Galatians (Part 1)
This month we are kicking off a new blog series in which we examine the book of Galatians in the New Testament. Why Galatians? The simple answer is that I spent the entire month of December studying this book, and through the process learned many things I think would be worthwhile to share with you.
I’m not sure how long this series will last, or how much of the book we will cover, or anything like that. Basically, I have a journal with a month’s full of notes on Galatians, and I’m going to try and follow the Spirit’s leading as to which of those notes I share with you here.
First, a word about format. When I read the Bible, I usually ask myself a lot of questions about what I’m reading, so this blog series will be largely in the question-and-answer format. I hope this approach is helpful to you. Here we go!
1:1 Paul, an apostle—not from men nor through man, but through Jesus Christ and God the Father, who raised him from the dead— 2 and all the brothers who are with me,
Paul identifies himself as an “apostle” at the beginning of the letter. What is an apostle?
Fundamentally, an apostle is simply a “messenger.” When we hear the word apostle, we usually think of Jesus’ 12 disciples who after his ascension became his especially authoritative (i.e., authorized to speak on God’s behalf, so much so that many of their writings became Scripture) and powerful (i.e., performing healings and various miracles in Jesus’ name) messengers. But this is actually only a specialized usage of the word apostle. There are many places in Greek literature and in the New Testament where the word apostle simply means a messenger or delegate of some type.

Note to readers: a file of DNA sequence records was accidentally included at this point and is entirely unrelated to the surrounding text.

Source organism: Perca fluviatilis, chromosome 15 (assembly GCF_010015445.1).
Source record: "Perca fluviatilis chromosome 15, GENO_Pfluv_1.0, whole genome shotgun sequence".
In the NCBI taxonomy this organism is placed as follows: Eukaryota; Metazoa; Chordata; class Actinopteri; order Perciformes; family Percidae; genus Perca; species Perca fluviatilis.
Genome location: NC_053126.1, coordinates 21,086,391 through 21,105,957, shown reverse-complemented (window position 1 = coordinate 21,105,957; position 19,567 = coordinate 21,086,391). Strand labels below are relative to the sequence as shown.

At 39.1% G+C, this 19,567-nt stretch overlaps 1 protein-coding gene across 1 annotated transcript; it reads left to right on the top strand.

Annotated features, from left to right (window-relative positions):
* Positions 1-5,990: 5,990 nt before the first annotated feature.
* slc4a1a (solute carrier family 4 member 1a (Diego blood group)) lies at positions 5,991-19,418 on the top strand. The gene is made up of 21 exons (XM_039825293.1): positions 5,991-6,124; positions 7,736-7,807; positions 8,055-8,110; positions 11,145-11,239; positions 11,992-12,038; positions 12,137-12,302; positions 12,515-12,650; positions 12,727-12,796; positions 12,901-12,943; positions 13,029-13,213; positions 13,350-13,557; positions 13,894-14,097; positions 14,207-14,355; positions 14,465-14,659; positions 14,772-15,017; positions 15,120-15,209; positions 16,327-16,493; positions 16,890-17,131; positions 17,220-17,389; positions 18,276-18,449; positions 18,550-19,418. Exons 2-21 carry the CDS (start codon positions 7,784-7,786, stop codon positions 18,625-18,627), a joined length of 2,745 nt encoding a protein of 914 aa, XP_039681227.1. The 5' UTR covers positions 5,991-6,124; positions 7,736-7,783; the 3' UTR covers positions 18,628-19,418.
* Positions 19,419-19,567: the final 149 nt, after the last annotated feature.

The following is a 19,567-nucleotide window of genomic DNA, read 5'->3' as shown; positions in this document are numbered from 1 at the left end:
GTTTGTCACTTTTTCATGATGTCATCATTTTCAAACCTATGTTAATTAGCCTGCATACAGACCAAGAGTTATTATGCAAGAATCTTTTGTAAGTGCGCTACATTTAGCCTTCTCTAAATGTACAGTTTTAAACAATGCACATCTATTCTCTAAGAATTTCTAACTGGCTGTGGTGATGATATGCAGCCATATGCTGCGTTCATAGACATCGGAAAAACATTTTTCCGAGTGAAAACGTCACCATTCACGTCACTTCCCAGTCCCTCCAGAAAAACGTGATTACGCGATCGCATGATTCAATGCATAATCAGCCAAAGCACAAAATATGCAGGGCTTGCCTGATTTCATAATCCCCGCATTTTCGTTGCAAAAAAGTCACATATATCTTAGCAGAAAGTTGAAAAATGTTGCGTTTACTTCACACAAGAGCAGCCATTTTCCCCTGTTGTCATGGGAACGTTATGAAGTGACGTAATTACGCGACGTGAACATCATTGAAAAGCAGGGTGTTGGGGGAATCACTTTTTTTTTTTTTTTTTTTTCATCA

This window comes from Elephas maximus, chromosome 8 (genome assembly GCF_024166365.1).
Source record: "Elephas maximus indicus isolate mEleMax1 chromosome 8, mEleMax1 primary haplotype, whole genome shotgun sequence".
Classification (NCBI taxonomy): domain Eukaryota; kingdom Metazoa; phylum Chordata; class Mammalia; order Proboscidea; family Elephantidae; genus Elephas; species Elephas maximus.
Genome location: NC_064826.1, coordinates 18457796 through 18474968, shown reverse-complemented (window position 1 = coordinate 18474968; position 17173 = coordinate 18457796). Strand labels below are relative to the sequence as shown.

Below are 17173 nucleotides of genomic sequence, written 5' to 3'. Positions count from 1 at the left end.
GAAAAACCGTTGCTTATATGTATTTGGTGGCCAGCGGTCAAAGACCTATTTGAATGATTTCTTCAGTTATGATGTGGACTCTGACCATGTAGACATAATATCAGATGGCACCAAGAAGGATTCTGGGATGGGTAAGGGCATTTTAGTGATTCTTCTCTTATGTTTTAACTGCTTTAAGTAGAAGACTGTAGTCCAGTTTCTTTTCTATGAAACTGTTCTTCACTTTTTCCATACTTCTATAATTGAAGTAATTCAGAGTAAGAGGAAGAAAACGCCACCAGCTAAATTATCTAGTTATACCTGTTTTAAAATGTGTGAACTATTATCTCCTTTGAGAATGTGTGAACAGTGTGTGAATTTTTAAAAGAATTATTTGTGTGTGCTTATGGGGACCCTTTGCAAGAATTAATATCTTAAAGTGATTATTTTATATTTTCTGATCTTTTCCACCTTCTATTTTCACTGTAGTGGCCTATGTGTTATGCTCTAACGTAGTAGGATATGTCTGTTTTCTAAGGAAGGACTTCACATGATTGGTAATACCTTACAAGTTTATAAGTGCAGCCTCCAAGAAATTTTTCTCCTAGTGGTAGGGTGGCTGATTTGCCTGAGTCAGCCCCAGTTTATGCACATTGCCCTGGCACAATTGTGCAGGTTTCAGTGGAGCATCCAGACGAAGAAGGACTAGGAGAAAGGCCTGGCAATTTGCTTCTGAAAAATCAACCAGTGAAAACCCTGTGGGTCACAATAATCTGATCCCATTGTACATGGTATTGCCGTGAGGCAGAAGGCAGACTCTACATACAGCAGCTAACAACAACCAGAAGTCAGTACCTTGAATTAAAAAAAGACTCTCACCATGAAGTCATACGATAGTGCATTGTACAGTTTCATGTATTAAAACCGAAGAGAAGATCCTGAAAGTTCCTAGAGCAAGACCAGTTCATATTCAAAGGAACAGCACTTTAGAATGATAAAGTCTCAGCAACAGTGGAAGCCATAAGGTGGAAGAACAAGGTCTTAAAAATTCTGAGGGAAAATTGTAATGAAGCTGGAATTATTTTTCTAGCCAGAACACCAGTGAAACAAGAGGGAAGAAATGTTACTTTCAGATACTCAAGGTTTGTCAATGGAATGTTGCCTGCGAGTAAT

What are some places in the New Testament where the word apostle is used to refer to people other than the 12 disciples?
In John 13:16, Jesus says, “A servant is not greater than his master, nor is a messenger [apostle] greater than the one who sent him.” In the context of John 13, Jesus seems to be referring not only to the disciples in the room with him, but really anyone who will follow him and call him Lord and Teacher. So, it would not be wrong to say that all Christians are apostles in this sense, since those who follow Jesus are sent out to the world to be his messenger and representatives.
In Hebrews 3:1, Jesus himself is referred to as “the apostle and high priest of our confession.” It is very appropriate for the Scriptures to refer to Jesus as an apostle, since he is Son sent by the Father to reveal to mankind the fullness of God’s beauty, truth, and grace. Jesus Christ is the Father’s messenger, sent to reveal more about God than humans had ever understood before (Heb. 1:1-3).
Which way is Paul using the word apostle here?
Definitely in the sense of “especially authoritative messenger and representative of Christ.” Paul is writing to correct some serious errors in the Galatian churches, and frequently highlights his special authority as an authoritative spokesman for Jesus when he corrects them on their errors. For the good of those he is writing to, Paul underscores the authority he has as one of Jesus’ special messengers (i.e., apostles). He says that his apostleship is “not from men nor through man, but through Jesus Christ and God the Father,” as if to say, “You people need to listen to me. I am not just some random teacher, but I have been appointed as the Lord’s spokesman by Jesus himself!”